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ACTIVE study: Well-targeted brain training might significantly reduce dementia risk


–An exam­ple of a speed-of-pro­cess­ing task. Cour­tesy of Posit Sci­ence

Play on! In a first, brain train­ing cuts risk of demen­tia 10 years lat­er (STAT News):

For the first time ever, researchers have man­aged to reduce people’s risk for demen­tia — not through a med­i­cine, spe­cial diet, or exer­cise, but by hav­ing healthy old­er adults play a com­put­er-based brain-train­ing game.

The train­ing near­ly halved the inci­dence of Alzheimer’s dis­ease and oth­er dev­as­tat­ing forms of cog­ni­tive and mem­o­ry loss in old­er adults a decade after they com­plet­ed it, sci­en­tists report­ed on Sun­day. If the sur­pris­ing find­ing holds up, the inter­ven­tion would be the first of any kind — includ­ing drugs, diet, and exer­cise — to do that…

The results, pre­sent­ed at the Alzheimer’s Asso­ci­a­tion Inter­na­tion­al Con­fer­ence in Toron­to, come from the gov­ern­ment-fund­ed ACTIVE (Advanced Cog­ni­tive Train­ing for Inde­pen­dent and Vital Elder­ly) study. Start­ing in 1998, ACTIVE’s 2,832 healthy old­er adults (aver­age age at the start: 74) received one of three forms of cog­ni­tive train­ing, or none, and were eval­u­at­ed peri­od­i­cal­ly in the years after…A key ques­tion is, if speed-of-pro­cess­ing train­ing can reduce the risk of Alzheimer’s, can more be bet­ter? The ACTIVE par­tic­i­pants got, at most, 14 hours of it near­ly 20 years ago. But “giv­en that 10 to 14 ses­sions had these ben­e­fits, just think what we could do with more,” Edwards said. “We should be thrilled about this.”

Study: Cog­ni­tive Train­ing May Reduce New Cas­es of Cog­ni­tive Impair­ment and Demen­tia (press release; opens PDF)

  • Cog­ni­tive train­ing for the main­te­nance of brain health is a grow­ing area of inter­est, par­tic­u­lar­ly as it may offer a com­ple­ment or alter­na­tive to drug ther­a­pies in delay­ing the onset of cog­ni­tive decline. At AAIC 2016, researchers pre­sent­ed 10-year results from the Advanced Cog­ni­tive Train­ing for Inde­pen­dent and Vital Elder­ly (ACTIVE) study, which exam­ined the impact of sev­er­al types of brain train­ing on cog­ni­tive­ly healthy old­er adults (aver­age age 73.6)…After 10 years, only the speed-of-pro­cess­ing train­ing group showed a sta­tis­ti­cal­ly sig­nif­i­cant impact on cog­ni­tion. The researchers detect­ed a 33 per­cent reduc­tion (p=0.012) in risk of devel­op­ing cog­ni­tive decline or demen­tia over those 10 years in those assigned to the speed train­ing group. Par­tic­i­pants who did the boost­er ses­sions – those who par­tic­i­pat­ed in 11 or more ses­sions of the com­put­er­ized train­ing – showed a 48 per­cent reduc­tion in risk of devel­op­ing cog­ni­tive decline or demen­tia over time. There was no sig­nif­i­cant dif­fer­ence in the oth­er two train­ing groups.”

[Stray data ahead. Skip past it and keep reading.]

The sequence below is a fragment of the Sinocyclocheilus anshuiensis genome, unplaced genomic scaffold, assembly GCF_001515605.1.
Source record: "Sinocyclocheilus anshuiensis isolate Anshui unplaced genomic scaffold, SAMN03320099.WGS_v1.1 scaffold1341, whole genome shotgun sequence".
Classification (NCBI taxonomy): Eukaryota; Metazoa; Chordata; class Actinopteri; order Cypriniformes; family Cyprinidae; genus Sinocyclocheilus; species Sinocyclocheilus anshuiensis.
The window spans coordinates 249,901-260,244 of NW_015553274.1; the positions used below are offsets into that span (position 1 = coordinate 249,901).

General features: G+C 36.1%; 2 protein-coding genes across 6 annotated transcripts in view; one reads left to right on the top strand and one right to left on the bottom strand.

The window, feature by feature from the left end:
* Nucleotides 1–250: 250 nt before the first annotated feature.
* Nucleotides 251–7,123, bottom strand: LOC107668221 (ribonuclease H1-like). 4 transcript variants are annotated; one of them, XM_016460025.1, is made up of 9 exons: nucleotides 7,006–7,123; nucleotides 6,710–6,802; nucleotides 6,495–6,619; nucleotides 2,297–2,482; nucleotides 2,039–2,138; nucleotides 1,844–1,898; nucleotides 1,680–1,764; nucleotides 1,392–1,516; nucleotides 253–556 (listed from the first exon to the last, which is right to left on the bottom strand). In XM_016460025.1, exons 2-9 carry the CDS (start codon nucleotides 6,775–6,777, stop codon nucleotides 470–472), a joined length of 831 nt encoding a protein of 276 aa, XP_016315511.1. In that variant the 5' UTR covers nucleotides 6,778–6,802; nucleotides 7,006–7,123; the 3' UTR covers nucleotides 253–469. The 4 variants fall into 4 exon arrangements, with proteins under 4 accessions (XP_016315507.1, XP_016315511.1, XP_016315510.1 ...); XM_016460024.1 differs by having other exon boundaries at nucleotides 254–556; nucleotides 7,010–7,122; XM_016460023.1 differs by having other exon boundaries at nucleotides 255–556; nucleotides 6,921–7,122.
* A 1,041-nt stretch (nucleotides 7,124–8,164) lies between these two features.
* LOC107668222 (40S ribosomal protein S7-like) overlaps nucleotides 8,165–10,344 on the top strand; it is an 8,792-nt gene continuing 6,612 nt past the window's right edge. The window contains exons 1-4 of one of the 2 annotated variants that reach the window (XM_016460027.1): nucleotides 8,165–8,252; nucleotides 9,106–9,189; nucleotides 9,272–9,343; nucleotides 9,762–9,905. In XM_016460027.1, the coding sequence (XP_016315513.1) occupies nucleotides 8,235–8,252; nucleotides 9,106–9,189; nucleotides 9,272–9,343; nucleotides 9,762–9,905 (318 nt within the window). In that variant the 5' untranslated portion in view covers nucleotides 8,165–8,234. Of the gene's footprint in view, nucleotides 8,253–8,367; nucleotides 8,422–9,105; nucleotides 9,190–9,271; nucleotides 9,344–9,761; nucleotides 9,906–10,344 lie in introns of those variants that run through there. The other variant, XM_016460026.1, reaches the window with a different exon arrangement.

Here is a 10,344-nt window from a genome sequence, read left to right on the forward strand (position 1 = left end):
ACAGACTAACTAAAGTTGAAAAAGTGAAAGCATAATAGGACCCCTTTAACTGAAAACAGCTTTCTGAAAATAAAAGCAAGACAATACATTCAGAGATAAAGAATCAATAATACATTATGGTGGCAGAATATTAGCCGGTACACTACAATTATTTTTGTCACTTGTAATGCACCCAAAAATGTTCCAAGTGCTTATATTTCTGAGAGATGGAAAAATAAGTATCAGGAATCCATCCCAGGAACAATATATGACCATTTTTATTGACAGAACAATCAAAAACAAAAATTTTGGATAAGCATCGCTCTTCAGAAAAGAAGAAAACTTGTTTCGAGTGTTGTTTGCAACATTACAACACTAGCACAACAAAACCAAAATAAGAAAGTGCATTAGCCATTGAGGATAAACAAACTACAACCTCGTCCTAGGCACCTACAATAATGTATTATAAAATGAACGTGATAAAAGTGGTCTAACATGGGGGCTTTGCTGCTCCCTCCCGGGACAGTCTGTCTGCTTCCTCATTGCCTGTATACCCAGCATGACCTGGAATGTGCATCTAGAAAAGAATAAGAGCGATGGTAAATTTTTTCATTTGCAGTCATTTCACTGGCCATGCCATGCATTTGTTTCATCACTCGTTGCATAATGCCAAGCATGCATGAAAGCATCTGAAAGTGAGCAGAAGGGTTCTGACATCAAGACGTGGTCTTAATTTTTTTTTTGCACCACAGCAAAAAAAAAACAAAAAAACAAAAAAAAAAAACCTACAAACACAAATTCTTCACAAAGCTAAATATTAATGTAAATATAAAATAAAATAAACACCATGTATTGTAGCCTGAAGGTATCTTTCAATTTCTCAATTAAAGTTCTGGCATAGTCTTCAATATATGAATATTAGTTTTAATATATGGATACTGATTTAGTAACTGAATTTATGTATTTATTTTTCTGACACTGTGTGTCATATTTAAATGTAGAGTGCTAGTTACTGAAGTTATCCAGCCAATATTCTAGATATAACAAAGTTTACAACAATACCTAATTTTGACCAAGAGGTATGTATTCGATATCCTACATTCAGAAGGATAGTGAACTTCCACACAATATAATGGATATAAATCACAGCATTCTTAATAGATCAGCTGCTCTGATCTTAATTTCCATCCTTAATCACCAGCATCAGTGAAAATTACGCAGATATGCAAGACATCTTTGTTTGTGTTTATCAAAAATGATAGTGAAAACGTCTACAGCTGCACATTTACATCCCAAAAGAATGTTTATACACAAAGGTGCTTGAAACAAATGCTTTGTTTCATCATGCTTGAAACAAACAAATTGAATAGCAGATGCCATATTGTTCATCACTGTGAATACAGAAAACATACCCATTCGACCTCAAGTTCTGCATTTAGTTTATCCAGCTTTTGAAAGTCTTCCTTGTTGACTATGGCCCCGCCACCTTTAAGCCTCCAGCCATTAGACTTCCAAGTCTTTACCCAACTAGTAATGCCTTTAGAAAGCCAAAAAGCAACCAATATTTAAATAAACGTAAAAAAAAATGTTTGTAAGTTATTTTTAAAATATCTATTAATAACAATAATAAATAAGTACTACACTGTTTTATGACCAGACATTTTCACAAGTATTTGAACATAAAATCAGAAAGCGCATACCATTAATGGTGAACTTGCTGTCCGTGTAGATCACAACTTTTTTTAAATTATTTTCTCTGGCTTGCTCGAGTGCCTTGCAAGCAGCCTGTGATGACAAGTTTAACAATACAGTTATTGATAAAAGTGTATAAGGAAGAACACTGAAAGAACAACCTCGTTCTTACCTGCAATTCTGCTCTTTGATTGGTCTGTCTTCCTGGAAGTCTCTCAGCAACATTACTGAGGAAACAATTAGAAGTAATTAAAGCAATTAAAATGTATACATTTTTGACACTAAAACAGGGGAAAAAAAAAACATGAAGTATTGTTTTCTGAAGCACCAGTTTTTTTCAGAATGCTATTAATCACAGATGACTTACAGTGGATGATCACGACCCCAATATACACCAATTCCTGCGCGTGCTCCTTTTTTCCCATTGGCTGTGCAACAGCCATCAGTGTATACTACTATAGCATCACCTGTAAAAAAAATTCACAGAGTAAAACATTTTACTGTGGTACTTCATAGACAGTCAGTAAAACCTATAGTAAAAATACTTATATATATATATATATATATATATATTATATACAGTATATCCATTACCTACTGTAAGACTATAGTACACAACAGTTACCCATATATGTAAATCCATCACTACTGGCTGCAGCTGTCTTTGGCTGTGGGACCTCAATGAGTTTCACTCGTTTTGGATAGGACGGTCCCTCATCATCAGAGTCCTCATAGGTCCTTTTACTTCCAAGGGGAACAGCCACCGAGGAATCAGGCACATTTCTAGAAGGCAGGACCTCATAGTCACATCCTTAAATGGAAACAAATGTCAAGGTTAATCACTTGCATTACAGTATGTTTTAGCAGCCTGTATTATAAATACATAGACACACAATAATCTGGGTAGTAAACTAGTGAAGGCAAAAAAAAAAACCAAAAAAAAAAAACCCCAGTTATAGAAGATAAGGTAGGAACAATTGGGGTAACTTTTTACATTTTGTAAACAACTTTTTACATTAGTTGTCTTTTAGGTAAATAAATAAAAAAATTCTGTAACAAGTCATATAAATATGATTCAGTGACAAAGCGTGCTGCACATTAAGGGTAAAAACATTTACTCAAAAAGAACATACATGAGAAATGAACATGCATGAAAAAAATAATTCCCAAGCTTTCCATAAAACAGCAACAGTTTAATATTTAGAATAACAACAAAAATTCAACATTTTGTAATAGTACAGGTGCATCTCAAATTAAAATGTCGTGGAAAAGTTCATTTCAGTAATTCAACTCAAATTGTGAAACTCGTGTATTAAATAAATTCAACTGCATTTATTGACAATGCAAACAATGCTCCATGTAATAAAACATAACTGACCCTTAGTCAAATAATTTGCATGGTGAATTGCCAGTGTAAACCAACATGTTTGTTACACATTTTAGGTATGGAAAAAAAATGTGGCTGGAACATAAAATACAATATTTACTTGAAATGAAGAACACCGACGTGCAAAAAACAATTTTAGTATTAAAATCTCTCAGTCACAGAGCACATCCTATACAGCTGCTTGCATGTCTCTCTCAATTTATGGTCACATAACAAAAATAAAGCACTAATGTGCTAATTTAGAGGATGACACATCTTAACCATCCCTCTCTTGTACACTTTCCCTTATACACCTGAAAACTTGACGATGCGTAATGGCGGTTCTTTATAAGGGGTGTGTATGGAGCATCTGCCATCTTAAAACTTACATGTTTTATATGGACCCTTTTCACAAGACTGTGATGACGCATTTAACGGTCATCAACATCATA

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Categories: Cognitive Neuroscience, Education & Lifelong Learning, Technology

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As seen in The New York Times, The Wall Street Journal, BBC News, CNN, Reuters,  SharpBrains is an independent market research firm tracking how brain science can improve our health and our lives.

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